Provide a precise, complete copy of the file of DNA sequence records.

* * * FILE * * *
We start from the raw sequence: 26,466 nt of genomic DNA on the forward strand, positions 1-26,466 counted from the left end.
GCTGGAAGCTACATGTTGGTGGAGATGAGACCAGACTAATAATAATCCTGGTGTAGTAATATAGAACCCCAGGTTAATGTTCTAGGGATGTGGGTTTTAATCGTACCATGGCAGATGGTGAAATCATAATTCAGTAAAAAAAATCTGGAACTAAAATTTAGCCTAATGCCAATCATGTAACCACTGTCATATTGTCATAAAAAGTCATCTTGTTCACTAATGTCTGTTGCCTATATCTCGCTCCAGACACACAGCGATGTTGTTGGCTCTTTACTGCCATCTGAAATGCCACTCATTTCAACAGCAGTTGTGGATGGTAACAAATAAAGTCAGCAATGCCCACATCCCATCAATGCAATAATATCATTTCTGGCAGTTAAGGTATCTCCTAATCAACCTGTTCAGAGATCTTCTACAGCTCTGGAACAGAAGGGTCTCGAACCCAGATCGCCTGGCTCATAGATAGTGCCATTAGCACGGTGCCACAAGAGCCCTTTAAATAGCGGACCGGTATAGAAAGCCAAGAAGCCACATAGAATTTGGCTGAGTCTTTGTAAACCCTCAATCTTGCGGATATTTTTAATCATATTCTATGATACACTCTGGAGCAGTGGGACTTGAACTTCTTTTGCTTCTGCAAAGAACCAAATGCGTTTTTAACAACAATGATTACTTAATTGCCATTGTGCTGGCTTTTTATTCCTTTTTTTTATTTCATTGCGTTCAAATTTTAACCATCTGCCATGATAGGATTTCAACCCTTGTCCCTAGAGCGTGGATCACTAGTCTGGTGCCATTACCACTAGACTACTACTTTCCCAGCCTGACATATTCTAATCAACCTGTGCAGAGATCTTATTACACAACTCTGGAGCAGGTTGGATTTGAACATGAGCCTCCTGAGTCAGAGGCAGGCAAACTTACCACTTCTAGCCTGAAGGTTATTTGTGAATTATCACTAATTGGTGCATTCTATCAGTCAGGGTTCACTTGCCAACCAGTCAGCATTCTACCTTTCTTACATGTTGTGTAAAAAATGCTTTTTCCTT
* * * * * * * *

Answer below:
We start from the raw sequence: 26,466 nt of genomic DNA on the forward strand, positions 1-26,466 counted from the left end.
GCTGGAAGCTACATGTTGGTGGAGATGAGACCAGACTAATAATAATCCTGGTGTAGTAATATAGAACCCCAGGTTAATGTTCTAGGGATGTGGGTTTTAATCGTACCATGGCAGATGGTGAAATCATAATTCAGTAAAAAAAATCTGGAACTAAAATTTAGCCTAATGCCAATCATGTAACCACTGTCATATTGTCATAAAAAGTCATCTTGTTCACTAATGTCTGTTGCCTATATCTCGCTCCAGACACACAGCGATGTTGTTGGCTCTTTACTGCCATCTGAAATGCCACTCATTTCAACAGCAGTTGTGGATGGTAACAAATAAAGTCAGCAATGCCCACATCCCATCAATGCAATAATATCATTTCTGGCAGTTAAGGTATCTCCTAATCAACCTGTTCAGAGATCTTCTACAGCTCTGGAACAGAAGGGTCTCGAACCCAGATCGCCTGGCTCATAGATAGTGCCATTAGCACGGTGCCACAAGAGCCCTTTAAATAGCGGACCGGTATAGAAAGCCAAGAAGCCACATAGAATTTGGCTGAGTCTTTGTAAACCCTCAATCTTGCGGATATTTTTAATCATATTCTATGATACACTCTGGAGCAGTGGGACTTGAACTTCTTTTGCTTCTGCAAAGAACCAAATGCGTTTTTAACAACAATGATTACTTAATTGCCATTGTGCTGGCTTTTTATTCCTTTTTTTTATTTCATTGCGTTCAAATTTTAACCATCTGCCATGATAGGATTTCAACCCTTGTCCCTAGAGCGTGGATCACTAGTCTGGTGCCATTACCACTAGACTACTACTTTCCCAGCCTGACATATTCTAATCAACCTGTGCAGAGATCTTATTACACAACTCTGGAGCAGGTTGGATTTGAACATGAGCCTCCTGAGTCAGAGGCAGGCAAACTTACCACTTCTAGCCTGAAGGTTATTTGTGAATTATCACTAATTGGTGCATTCTATCAGTCAGGGTTCACTTGCCAACCAGTCAGCATTCTACCTTTCTTACATGTTGTGTAAAAAATGCTTTTTCCTT